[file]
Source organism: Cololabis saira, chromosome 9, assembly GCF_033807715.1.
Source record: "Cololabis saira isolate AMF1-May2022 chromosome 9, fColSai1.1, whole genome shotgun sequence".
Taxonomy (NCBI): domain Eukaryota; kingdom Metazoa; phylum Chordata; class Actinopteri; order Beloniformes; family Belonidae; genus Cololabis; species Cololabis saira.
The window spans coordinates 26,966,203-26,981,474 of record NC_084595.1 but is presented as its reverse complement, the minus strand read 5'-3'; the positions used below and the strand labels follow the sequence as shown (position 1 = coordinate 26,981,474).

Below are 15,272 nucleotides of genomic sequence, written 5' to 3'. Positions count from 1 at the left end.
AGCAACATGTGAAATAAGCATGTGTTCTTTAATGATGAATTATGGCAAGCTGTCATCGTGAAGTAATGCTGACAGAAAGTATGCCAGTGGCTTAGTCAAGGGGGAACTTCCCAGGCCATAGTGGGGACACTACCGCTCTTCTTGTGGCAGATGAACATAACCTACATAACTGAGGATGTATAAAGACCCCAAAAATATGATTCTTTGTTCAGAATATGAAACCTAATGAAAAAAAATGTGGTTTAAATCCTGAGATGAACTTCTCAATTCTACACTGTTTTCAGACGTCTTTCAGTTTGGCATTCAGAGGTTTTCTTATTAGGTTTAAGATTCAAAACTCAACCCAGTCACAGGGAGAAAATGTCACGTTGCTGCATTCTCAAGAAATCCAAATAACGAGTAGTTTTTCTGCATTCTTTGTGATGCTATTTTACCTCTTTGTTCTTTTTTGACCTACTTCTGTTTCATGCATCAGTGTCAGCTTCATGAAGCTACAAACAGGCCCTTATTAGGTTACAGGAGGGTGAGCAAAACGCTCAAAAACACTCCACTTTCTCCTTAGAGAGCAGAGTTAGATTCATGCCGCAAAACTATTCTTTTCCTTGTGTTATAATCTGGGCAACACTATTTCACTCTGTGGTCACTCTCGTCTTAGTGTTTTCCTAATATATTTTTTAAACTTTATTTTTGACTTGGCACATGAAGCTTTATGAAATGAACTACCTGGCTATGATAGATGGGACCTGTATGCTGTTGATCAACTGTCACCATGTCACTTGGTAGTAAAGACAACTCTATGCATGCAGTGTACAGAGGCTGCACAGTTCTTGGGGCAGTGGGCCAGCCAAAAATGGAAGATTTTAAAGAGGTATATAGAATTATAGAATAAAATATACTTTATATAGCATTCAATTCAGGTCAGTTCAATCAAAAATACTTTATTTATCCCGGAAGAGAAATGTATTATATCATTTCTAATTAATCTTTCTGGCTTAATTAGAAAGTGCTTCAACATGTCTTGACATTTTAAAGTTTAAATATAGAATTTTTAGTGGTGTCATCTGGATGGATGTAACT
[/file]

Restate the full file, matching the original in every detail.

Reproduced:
Source organism: Cololabis saira, chromosome 9, assembly GCF_033807715.1.
Source record: "Cololabis saira isolate AMF1-May2022 chromosome 9, fColSai1.1, whole genome shotgun sequence".
Taxonomy (NCBI): domain Eukaryota; kingdom Metazoa; phylum Chordata; class Actinopteri; order Beloniformes; family Belonidae; genus Cololabis; species Cololabis saira.
The window spans coordinates 26,966,203-26,981,474 of record NC_084595.1 but is presented as its reverse complement, the minus strand read 5'-3'; the positions used below and the strand labels follow the sequence as shown (position 1 = coordinate 26,981,474).

Below are 15,272 nucleotides of genomic sequence, written 5' to 3'. Positions count from 1 at the left end.
AGCAACATGTGAAATAAGCATGTGTTCTTTAATGATGAATTATGGCAAGCTGTCATCGTGAAGTAATGCTGACAGAAAGTATGCCAGTGGCTTAGTCAAGGGGGAACTTCCCAGGCCATAGTGGGGACACTACCGCTCTTCTTGTGGCAGATGAACATAACCTACATAACTGAGGATGTATAAAGACCCCAAAAATATGATTCTTTGTTCAGAATATGAAACCTAATGAAAAAAAATGTGGTTTAAATCCTGAGATGAACTTCTCAATTCTACACTGTTTTCAGACGTCTTTCAGTTTGGCATTCAGAGGTTTTCTTATTAGGTTTAAGATTCAAAACTCAACCCAGTCACAGGGAGAAAATGTCACGTTGCTGCATTCTCAAGAAATCCAAATAACGAGTAGTTTTTCTGCATTCTTTGTGATGCTATTTTACCTCTTTGTTCTTTTTTGACCTACTTCTGTTTCATGCATCAGTGTCAGCTTCATGAAGCTACAAACAGGCCCTTATTAGGTTACAGGAGGGTGAGCAAAACGCTCAAAAACACTCCACTTTCTCCTTAGAGAGCAGAGTTAGATTCATGCCGCAAAACTATTCTTTTCCTTGTGTTATAATCTGGGCAACACTATTTCACTCTGTGGTCACTCTCGTCTTAGTGTTTTCCTAATATATTTTTTAAACTTTATTTTTGACTTGGCACATGAAGCTTTATGAAATGAACTACCTGGCTATGATAGATGGGACCTGTATGCTGTTGATCAACTGTCACCATGTCACTTGGTAGTAAAGACAACTCTATGCATGCAGTGTACAGAGGCTGCACAGTTCTTGGGGCAGTGGGCCAGCCAAAAATGGAAGATTTTAAAGAGGTATATAGAATTATAGAATAAAATATACTTTATATAGCATTCAATTCAGGTCAGTTCAATCAAAAATACTTTATTTATCCCGGAAGAGAAATGTATTATATCATTTCTAATTAATCTTTCTGGCTTAATTAGAAAGTGCTTCAACATGTCTTGACATTTTAAAGTTTAAATATAGAATTTTTAGTGGTGTCATCTGGATGGATGTAACT